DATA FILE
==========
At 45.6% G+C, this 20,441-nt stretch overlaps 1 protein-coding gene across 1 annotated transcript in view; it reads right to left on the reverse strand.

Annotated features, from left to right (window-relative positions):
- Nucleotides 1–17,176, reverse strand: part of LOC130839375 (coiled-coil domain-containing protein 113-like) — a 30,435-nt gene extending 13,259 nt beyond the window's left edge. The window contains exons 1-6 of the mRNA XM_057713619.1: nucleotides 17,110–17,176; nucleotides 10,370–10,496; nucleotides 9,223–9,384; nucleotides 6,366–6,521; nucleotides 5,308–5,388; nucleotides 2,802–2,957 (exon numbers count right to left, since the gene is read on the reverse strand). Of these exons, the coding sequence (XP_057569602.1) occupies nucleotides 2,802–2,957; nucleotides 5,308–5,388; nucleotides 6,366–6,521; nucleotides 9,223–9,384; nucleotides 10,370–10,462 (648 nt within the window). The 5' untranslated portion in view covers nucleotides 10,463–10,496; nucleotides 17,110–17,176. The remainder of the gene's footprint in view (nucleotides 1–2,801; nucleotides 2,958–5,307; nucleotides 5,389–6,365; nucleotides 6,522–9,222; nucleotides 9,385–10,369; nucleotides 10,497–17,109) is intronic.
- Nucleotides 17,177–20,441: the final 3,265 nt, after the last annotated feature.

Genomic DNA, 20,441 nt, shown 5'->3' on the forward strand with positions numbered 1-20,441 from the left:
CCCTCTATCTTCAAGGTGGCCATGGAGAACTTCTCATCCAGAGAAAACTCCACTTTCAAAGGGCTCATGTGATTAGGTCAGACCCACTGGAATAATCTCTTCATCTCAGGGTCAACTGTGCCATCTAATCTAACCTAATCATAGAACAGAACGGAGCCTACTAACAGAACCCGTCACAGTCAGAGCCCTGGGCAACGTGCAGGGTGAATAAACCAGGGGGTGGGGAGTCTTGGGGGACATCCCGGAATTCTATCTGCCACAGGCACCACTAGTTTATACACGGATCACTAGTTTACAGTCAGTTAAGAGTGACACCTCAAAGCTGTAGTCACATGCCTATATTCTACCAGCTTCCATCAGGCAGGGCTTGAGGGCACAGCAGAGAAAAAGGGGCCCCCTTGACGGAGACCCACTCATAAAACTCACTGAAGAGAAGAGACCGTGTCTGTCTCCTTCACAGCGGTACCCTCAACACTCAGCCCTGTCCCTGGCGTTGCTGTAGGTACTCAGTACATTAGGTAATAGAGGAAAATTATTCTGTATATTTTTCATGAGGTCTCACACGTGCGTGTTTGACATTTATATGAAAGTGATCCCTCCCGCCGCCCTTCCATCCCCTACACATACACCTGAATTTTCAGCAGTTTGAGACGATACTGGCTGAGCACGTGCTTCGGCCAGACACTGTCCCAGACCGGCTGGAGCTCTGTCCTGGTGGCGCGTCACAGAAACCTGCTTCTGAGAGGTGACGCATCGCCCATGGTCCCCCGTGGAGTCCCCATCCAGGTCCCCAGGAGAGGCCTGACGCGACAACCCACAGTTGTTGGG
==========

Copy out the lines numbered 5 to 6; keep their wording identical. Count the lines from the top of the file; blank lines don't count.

Genomic DNA, 20,441 nt, shown 5'->3' on the forward strand with positions numbered 1-20,441 from the left:
CCCTCTATCTTCAAGGTGGCCATGGAGAACTTCTCATCCAGAGAAAACTCCACTTTCAAAGGGCTCATGTGATTAGGTCAGACCCACTGGAATAATCTCTTCATCTCAGGGTCAACTGTGCCATCTAATCTAACCTAATCATAGAACAGAACGGAGCCTACTAACAGAACCCGTCACAGTCAGAGCCCTGGGCAACGTGCAGGGTGAATAAACCAGGGGGTGGGGAGTCTTGGGGGACATCCCGGAATTCTATCTGCCACAGGCACCACTAGTTTATACACGGATCACTAGTTTACAGTCAGTTAAGAGTGACACCTCAAAGCTGTAGTCACATGCCTATATTCTACCAGCTTCCATCAGGCAGGGCTTGAGGGCACAGCAGAGAAAAAGGGGCCCCCTTGACGGAGACCCACTCATAAAACTCACTGAAGAGAAGAGACCGTGTCTGTCTCCTTCACAGCGGTACCCTCAACACTCAGCCCTGTCCCTGGCGTTGCTGTAGGTACTCAGTACATTAGGTAATAGAGGAAAATTATTCTGTATATTTTTCATGAGGTCTCACACGTGCGTGTTTGACATTTATATGAAAGTGATCCCTCCCGCCGCCCTTCCATCCCCTACACATACACCTGAATTTTCAGCAGTTTGAGACGATACTGGCTGAGCACGTGCTTCGGCCAGACACTGTCCCAGACCGGCTGGAGCTCTGTCCTGGTGGCGCGTCACAGAAACCTGCTTCTGAGAGGTGACGCATCGCCCATGGTCCCCCGTGGAGTCCCCATCCAGGTCCCCAGGAGAGGCCTGACGCGACAACCCACAGTTGTTGGG